Monday, February 07, 2005

Star Wars Faces a Budget Hit

An article in Business Week reports that "there's probably more than missile mishaps behind the dollar drop for Star Wars."

"The war on terror and Iraq may have taken their toll on missile defense and changed the way Defense Secretary Donald Rumsfeld assesses potential threats. He went into office worried about space issues, the ballistic-missile threat, and transforming the military. Then came September 11, Afghanistan, and Iraq. 'The Rumsfeld vision of future warfare has had a severe collision with reality,' says Loren Thompson, chief operating officer of the Lexington Institute, a conservative think tank in Arlington, Va. The problems facing missile defense, he says, are 'the relatively weak case for the overall mission and the need to spend money in other ways.' "

"After more than 20 years of effort, major parts of the system are nowhere near ready for prime time, notes Philip Coyle, a top Pentagon weapons tester in the Clinton Administration. Neither the sophisticated X-band radar nor the Space-Based Infra-red System-High (SBIRS-High), both of which are critical to detecting and tracking incoming missiles, is close to operational. SBIRS-High is running into such difficulties that Lockheed Martin (LMT ) has agreed to defer a $10 million award -- its total profit on the project for 2004-2005. After a major restructuring in 2002, the cost of this one part of Star Wars was pegged at $4.4 billion -- and since then has swelled to $5.6 billion. What's more, every time there is an attempt to intercept a missile, the target carries a beacon to tell the interceptor where it is -- a service an enemy isn't likely to offer. The bottom line: The system 'has no demonstrated capability to defend against a realistic attack under realistic conditions,' Coyle says."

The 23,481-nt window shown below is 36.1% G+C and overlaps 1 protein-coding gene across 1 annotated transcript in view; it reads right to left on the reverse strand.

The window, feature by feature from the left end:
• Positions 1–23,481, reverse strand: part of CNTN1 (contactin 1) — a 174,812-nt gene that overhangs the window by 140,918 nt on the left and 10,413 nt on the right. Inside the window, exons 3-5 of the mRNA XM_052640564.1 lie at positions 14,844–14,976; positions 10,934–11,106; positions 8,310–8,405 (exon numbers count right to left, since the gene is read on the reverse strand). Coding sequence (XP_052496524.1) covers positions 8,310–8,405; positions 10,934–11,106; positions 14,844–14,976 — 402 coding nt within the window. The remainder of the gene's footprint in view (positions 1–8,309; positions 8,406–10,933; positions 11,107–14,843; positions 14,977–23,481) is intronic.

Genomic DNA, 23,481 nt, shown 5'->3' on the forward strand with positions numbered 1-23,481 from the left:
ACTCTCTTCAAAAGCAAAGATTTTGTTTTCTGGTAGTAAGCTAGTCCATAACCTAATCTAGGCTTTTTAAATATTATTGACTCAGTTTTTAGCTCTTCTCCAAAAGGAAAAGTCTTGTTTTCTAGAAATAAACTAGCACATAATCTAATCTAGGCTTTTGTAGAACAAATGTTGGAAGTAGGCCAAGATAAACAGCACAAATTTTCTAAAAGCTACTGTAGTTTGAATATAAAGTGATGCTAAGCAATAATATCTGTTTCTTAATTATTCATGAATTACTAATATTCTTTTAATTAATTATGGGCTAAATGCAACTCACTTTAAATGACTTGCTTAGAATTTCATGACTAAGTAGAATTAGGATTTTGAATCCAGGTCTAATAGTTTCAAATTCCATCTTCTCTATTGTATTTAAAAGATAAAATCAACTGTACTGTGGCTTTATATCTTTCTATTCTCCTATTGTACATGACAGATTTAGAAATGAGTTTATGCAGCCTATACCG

Post a Comment